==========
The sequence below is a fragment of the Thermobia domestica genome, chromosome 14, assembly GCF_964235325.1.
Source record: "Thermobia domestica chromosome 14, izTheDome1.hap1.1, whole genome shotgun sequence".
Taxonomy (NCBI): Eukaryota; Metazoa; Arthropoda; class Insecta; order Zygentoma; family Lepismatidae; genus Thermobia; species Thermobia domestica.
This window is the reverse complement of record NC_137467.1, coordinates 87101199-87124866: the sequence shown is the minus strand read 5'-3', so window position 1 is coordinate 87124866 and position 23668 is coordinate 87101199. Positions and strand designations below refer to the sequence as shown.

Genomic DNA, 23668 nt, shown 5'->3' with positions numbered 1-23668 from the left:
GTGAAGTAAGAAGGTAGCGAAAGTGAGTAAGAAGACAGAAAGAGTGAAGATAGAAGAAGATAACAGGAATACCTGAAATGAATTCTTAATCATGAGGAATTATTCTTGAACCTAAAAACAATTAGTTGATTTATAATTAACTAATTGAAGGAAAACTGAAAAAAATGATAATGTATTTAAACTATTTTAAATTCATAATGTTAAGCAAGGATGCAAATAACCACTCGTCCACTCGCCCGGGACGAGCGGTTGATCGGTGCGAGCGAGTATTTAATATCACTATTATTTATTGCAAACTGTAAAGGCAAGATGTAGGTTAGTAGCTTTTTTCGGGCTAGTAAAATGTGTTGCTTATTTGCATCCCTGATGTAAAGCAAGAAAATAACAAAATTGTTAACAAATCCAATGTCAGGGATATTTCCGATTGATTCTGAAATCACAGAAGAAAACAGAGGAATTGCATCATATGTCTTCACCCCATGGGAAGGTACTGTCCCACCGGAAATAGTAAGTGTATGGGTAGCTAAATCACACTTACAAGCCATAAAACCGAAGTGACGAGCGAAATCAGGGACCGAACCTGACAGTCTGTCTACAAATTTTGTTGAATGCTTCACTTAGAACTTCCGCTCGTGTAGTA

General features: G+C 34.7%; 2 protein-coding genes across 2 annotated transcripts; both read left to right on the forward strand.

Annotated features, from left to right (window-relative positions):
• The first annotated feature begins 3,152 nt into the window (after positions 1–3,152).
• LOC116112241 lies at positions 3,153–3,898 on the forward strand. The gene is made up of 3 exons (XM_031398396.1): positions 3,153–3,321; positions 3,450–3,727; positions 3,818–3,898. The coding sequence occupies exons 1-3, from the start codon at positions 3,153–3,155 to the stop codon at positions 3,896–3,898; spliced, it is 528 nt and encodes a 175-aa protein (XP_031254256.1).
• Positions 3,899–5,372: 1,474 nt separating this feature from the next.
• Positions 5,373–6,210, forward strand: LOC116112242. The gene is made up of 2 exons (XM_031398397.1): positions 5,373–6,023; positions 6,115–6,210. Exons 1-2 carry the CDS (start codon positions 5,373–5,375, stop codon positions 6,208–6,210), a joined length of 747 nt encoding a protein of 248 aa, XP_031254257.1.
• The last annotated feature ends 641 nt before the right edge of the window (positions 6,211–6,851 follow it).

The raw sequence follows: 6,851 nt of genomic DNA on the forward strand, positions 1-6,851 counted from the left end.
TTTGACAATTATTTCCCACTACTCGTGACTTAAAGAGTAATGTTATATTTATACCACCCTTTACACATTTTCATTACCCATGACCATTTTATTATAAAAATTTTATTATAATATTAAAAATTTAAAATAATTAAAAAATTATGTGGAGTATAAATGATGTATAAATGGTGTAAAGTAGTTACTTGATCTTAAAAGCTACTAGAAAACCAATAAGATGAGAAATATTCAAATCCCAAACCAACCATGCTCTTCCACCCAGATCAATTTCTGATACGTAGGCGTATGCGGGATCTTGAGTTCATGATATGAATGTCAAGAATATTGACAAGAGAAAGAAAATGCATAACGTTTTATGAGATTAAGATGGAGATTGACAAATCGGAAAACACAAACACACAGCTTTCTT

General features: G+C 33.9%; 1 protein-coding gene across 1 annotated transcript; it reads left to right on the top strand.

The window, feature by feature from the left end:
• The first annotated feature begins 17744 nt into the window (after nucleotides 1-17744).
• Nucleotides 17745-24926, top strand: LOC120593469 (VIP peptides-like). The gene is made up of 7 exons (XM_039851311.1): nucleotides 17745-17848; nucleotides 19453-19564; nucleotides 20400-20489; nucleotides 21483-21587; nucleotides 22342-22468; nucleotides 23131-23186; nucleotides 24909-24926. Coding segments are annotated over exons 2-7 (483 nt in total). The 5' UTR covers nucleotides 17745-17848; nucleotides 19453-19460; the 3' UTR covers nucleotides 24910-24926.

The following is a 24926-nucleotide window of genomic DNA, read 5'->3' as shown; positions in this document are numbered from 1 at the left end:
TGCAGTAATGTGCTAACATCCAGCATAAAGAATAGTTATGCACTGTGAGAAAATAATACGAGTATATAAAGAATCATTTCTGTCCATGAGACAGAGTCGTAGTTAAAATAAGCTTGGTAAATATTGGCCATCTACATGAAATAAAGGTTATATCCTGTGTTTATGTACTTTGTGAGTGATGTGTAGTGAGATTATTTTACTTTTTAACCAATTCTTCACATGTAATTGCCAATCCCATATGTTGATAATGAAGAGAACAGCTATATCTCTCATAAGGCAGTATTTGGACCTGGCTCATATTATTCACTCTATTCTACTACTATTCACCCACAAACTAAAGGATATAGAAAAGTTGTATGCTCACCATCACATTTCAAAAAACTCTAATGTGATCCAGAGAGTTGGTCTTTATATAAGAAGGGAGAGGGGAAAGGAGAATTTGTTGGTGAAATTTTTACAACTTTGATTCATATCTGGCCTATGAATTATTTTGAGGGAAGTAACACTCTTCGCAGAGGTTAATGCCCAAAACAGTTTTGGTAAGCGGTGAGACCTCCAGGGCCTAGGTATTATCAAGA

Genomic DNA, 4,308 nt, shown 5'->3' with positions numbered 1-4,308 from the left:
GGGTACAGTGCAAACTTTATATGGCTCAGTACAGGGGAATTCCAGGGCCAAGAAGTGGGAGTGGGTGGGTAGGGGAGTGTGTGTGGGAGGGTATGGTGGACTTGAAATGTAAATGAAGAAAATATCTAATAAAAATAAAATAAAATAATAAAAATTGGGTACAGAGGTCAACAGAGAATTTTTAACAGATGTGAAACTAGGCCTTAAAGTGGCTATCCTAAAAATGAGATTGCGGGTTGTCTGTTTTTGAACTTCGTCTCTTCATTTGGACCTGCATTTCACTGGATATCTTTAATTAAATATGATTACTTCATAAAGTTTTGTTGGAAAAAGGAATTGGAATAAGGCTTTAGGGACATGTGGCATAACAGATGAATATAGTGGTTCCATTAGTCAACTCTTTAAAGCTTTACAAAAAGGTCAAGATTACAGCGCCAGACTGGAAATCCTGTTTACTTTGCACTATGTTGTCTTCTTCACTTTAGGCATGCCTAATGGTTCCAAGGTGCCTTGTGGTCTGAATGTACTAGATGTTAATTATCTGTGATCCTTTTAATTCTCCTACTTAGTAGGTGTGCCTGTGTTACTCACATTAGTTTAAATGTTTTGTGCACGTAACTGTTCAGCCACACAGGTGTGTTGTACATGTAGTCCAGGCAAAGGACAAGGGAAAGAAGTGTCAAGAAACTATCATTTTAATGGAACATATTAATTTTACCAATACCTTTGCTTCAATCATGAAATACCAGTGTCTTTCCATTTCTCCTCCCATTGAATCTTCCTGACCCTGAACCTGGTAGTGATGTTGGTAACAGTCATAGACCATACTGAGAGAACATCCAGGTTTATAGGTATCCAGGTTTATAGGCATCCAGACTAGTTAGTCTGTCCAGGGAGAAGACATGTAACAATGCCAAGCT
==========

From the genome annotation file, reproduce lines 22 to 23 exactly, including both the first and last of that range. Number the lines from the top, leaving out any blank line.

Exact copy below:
Genomic DNA, 4,308 nt, shown 5'->3' with positions numbered 1-4,308 from the left:
GGGTACAGTGCAAACTTTATATGGCTCAGTACAGGGGAATTCCAGGGCCAAGAAGTGGGAGTGGGTGGGTAGGGGAGTGTGTGTGGGAGGGTATGGTGGACTTGAAATGTAAATGAAGAAAATATCTAATAAAAATAAAATAAAATAATAAAAATTGGGTACAGAGGTCAACAGAGAATTTTTAACAGATGTGAAACTAGGCCTTAAAGTGGCTATCCTAAAAATGAGATTGCGGGTTGTCTGTTTTTGAACTTCGTCTCTTCATTTGGACCTGCATTTCACTGGATATCTTTAATTAAATATGATTACTTCATAAAGTTTTGTTGGAAAAAGGAATTGGAATAAGGCTTTAGGGACATGTGGCATAACAGATGAATATAGTGGTTCCATTAGTCAACTCTTTAAAGCTTTACAAAAAGGTCAAGATTACAGCGCCAGACTGGAAATCCTGTTTACTTTGCACTATGTTGTCTTCTTCACTTTAGGCATGCCTAATGGTTCCAAGGTGCCTTGTGGTCTGAATGTACTAGATGTTAATTATCTGTGATCCTTTTAATTCTCCTACTTAGTAGGTGTGCCTGTGTTACTCACATTAGTTTAAATGTTTTGTGCACGTAACTGTTCAGCCACACAGGTGTGTTGTACATGTAGTCCAGGCAAAGGACAAGGGAAAGAAGTGTCAAGAAACTATCATTTTAATGGAACATATTAATTTTACCAATACCTTTGCTTCAATCATGAAATACCAGTGTCTTTCCATTTCTCCTCCCATTGAATCTTCCTGACCCTGAACCTGGTAGTGATGTTGGTAACAGTCATAGACCATACTGAGAGAACATCCAGGTTTATAGGTATCCAGGTTTATAGGCATCCAGACTAGTTAGTCTGTCCAGGGAGAAGACATGTAACAATGCCAAGCT